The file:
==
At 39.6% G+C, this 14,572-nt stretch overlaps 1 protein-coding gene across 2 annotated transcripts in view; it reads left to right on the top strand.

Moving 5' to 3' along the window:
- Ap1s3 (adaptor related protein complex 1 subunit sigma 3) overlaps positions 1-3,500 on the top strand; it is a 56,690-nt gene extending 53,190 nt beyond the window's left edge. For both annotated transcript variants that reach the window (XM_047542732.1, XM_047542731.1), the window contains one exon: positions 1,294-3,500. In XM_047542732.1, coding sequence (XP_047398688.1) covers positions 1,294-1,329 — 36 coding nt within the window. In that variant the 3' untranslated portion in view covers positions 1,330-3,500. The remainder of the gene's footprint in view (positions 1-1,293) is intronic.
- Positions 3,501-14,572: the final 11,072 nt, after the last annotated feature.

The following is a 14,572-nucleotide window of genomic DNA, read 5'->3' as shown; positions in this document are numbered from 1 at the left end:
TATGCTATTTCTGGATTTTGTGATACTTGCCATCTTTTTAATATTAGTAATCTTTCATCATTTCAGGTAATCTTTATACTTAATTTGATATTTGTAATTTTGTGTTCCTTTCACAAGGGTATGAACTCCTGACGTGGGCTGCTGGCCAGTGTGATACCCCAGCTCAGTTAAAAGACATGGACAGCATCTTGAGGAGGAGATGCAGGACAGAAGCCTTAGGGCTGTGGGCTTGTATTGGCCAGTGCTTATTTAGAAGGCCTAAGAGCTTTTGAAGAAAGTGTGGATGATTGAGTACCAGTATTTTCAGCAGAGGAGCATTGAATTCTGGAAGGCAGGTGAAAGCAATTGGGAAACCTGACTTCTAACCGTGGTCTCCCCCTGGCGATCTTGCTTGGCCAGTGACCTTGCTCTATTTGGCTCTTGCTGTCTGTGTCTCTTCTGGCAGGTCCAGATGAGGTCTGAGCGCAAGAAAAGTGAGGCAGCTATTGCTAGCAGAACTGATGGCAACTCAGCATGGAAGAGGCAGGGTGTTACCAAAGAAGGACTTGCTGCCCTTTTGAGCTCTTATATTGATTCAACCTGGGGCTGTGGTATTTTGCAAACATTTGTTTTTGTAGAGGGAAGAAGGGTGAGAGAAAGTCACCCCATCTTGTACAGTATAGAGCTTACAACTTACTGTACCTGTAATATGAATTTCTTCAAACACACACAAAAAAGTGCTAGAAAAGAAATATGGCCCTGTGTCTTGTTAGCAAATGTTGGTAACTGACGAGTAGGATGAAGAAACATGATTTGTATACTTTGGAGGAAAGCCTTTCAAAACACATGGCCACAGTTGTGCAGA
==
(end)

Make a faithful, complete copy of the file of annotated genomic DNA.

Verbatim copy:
At 39.6% G+C, this 14,572-nt stretch overlaps 1 protein-coding gene across 2 annotated transcripts in view; it reads left to right on the top strand.

Moving 5' to 3' along the window:
- Ap1s3 (adaptor related protein complex 1 subunit sigma 3) overlaps positions 1-3,500 on the top strand; it is a 56,690-nt gene extending 53,190 nt beyond the window's left edge. For both annotated transcript variants that reach the window (XM_047542732.1, XM_047542731.1), the window contains one exon: positions 1,294-3,500. In XM_047542732.1, coding sequence (XP_047398688.1) covers positions 1,294-1,329 — 36 coding nt within the window. In that variant the 3' untranslated portion in view covers positions 1,330-3,500. The remainder of the gene's footprint in view (positions 1-1,293) is intronic.
- Positions 3,501-14,572: the final 11,072 nt, after the last annotated feature.

The following is a 14,572-nucleotide window of genomic DNA, read 5'->3' as shown; positions in this document are numbered from 1 at the left end:
TATGCTATTTCTGGATTTTGTGATACTTGCCATCTTTTTAATATTAGTAATCTTTCATCATTTCAGGTAATCTTTATACTTAATTTGATATTTGTAATTTTGTGTTCCTTTCACAAGGGTATGAACTCCTGACGTGGGCTGCTGGCCAGTGTGATACCCCAGCTCAGTTAAAAGACATGGACAGCATCTTGAGGAGGAGATGCAGGACAGAAGCCTTAGGGCTGTGGGCTTGTATTGGCCAGTGCTTATTTAGAAGGCCTAAGAGCTTTTGAAGAAAGTGTGGATGATTGAGTACCAGTATTTTCAGCAGAGGAGCATTGAATTCTGGAAGGCAGGTGAAAGCAATTGGGAAACCTGACTTCTAACCGTGGTCTCCCCCTGGCGATCTTGCTTGGCCAGTGACCTTGCTCTATTTGGCTCTTGCTGTCTGTGTCTCTTCTGGCAGGTCCAGATGAGGTCTGAGCGCAAGAAAAGTGAGGCAGCTATTGCTAGCAGAACTGATGGCAACTCAGCATGGAAGAGGCAGGGTGTTACCAAAGAAGGACTTGCTGCCCTTTTGAGCTCTTATATTGATTCAACCTGGGGCTGTGGTATTTTGCAAACATTTGTTTTTGTAGAGGGAAGAAGGGTGAGAGAAAGTCACCCCATCTTGTACAGTATAGAGCTTACAACTTACTGTACCTGTAATATGAATTTCTTCAAACACACACAAAAAAGTGCTAGAAAAGAAATATGGCCCTGTGTCTTGTTAGCAAATGTTGGTAACTGACGAGTAGGATGAAGAAACATGATTTGTATACTTTGGAGGAAAGCCTTTCAAAACACATGGCCACAGTTGTGCAGA